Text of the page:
From my experiences from teaching Little People, I have gleaned several basic Facts of LittlePeoplehood. One of them is Little People + Dowels = Poking, and who needs poking?
Another is Crepe Paper (or Tissue Paper) + Water = Big Mess. As much as I love the wide availability and low cost of both of these materials, I don't like it when our projects made with these materials fade and "melt" when they get wet.
While pondering new and better materials to use for a recent project that called for tissue/crepe paper, I suddenly thought of plastic tablecloths.
For just a dollar at the dollar store (and just a little more elsewhere), you can buy 54" x 108" of this material in a whole rainbow of colors. They are easy to cut, easy to manipulate and easy to replace.
Since this revelation, I have used plastic tablecloths to make several different projects with the Little People, and all things considered, I think they are wonderful.
There are a few things you need to know about using them, however:
1)They are very easy to cut. You can use scissors, although my favorite method is to use my paper cutter. You can easily fold the whole table cloth up into a few folds and easily cut a whole bunch at one time.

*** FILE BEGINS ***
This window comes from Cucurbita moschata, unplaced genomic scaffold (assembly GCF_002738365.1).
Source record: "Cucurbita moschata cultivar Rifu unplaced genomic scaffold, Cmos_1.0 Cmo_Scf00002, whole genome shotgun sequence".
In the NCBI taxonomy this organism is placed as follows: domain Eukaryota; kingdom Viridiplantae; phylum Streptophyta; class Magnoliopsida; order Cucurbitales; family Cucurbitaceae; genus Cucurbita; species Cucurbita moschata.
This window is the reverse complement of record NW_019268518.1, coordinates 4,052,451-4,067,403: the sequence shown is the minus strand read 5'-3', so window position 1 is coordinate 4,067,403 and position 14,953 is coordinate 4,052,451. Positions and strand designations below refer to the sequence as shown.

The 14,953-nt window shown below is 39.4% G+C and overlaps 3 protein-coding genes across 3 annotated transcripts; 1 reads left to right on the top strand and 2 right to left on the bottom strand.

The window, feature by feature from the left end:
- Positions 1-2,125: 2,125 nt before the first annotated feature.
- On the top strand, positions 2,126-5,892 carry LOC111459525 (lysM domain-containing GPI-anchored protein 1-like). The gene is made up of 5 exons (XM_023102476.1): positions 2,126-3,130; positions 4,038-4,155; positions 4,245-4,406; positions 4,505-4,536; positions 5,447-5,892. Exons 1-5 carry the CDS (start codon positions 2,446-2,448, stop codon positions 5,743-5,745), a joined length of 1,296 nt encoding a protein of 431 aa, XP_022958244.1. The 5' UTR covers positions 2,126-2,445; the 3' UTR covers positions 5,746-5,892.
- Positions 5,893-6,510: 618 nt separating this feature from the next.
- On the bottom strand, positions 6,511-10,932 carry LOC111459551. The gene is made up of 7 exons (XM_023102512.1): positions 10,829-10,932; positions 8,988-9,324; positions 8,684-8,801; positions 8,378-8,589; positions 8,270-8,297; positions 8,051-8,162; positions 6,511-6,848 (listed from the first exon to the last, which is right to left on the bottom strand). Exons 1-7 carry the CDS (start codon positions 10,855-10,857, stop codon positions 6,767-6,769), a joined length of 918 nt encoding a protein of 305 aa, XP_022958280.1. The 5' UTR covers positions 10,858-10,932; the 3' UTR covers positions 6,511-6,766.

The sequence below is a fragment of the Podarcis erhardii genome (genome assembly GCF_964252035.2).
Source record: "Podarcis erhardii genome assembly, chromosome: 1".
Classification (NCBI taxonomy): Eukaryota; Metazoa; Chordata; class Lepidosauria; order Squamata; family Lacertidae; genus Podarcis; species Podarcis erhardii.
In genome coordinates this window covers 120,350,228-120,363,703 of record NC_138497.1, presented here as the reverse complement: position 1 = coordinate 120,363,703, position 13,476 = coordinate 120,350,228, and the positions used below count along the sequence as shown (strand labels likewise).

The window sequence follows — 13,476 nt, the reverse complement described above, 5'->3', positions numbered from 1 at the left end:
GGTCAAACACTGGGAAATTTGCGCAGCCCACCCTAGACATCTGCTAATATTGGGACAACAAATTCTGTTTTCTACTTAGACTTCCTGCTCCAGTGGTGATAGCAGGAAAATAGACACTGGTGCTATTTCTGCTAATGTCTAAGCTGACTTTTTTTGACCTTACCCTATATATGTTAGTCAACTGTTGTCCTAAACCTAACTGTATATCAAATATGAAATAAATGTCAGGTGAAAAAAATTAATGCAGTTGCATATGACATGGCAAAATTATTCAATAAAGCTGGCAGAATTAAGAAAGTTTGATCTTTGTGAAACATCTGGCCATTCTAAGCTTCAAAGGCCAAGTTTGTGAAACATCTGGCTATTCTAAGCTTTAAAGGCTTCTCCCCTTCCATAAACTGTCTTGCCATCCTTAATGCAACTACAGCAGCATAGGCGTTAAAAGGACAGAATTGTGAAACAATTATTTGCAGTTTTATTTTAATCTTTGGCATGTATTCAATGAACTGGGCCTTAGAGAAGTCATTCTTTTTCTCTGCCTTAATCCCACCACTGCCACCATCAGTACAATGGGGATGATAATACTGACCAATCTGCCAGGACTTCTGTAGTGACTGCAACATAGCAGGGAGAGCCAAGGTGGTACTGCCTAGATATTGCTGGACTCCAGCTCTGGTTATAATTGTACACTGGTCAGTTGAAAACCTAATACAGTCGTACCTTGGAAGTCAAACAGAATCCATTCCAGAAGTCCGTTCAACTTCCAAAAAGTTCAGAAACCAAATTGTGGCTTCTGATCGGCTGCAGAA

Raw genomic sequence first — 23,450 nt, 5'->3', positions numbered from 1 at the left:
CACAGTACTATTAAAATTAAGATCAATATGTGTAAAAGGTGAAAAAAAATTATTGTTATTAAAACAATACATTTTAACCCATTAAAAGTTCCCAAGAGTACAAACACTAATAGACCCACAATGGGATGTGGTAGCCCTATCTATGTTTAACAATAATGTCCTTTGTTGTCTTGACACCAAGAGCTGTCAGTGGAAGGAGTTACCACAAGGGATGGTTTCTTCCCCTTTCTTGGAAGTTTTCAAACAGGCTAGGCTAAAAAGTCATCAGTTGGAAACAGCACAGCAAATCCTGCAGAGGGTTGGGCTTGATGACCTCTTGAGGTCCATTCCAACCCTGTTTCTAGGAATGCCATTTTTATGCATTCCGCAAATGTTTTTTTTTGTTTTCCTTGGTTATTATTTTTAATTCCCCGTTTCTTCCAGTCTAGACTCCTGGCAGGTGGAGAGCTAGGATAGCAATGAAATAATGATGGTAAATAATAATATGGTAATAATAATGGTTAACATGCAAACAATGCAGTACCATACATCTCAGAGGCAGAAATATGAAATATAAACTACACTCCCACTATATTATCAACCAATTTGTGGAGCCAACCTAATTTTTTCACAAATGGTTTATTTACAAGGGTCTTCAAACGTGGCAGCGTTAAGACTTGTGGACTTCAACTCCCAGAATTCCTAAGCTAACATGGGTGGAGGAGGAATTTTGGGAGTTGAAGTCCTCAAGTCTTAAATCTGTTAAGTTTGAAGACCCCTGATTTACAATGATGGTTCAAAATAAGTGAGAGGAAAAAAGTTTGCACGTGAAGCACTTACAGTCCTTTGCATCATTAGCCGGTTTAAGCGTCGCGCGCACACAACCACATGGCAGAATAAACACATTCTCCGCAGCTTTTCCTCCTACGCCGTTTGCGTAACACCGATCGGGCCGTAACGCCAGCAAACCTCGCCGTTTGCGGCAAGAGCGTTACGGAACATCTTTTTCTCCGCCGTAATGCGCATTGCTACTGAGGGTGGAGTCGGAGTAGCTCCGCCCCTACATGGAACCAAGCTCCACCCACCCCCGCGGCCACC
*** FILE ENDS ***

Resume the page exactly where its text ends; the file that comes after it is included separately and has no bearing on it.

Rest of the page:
However, when you cut many layers at once, the cutting tends to "seal" the layers together. For example, the strips below that look like big, thick single strands are actually five or six layers with the edge pressed/sealed together.
2) Another thing you need to know is that the strips of plastic are easy to tape onto objects with regular masking tape. To make streamers or fringe for a project, I will usually wrap masking tape sticky-side-up around something and just place the streamers where I want them. Then I pull off the tape and put in on the desired place.
However, if you aren't careful, any loose edges will also adhere to the masking tape. And while they stick very easily to the tape, it's not as easy to get them off. In fact, if you try to pull them off, they usually will just stretch and break. The answer I have found to this is to align the plastic pieces on the tape just before you tape them onto your object. Definitely do not align them at home, and then say, drive them around in the backseat of your car tumbled up with many other preschool objects. Because then they will look like the picture below, which is a complete unfixable mess:
Also, you definitely want to use tapes and regular glues to adhere the strips to your project, and not hot glue. As I'm sure you already know, hot glue melts plastic, and will leave your wonderful streamers un-adhered and basically just melted down into globs. Colorful globs, but globs nonetheless.
3) While the strips are very thin and move wonderfully in the wind, they also tend to stretch and break when pulled on. However, so do tissue and crepe paper (well, they don't stretch so much, but they do break). And, as with tissue and crepe paper, the plastic tablecloth material is cheap and easy to replace. Plus, it doesn't bleed, doesn't fade as quickly in the sun, and is just fun and pretty to work with.
Now that you have some hints and suggestions about working with plastic tablecloths, here are some things you can make with it: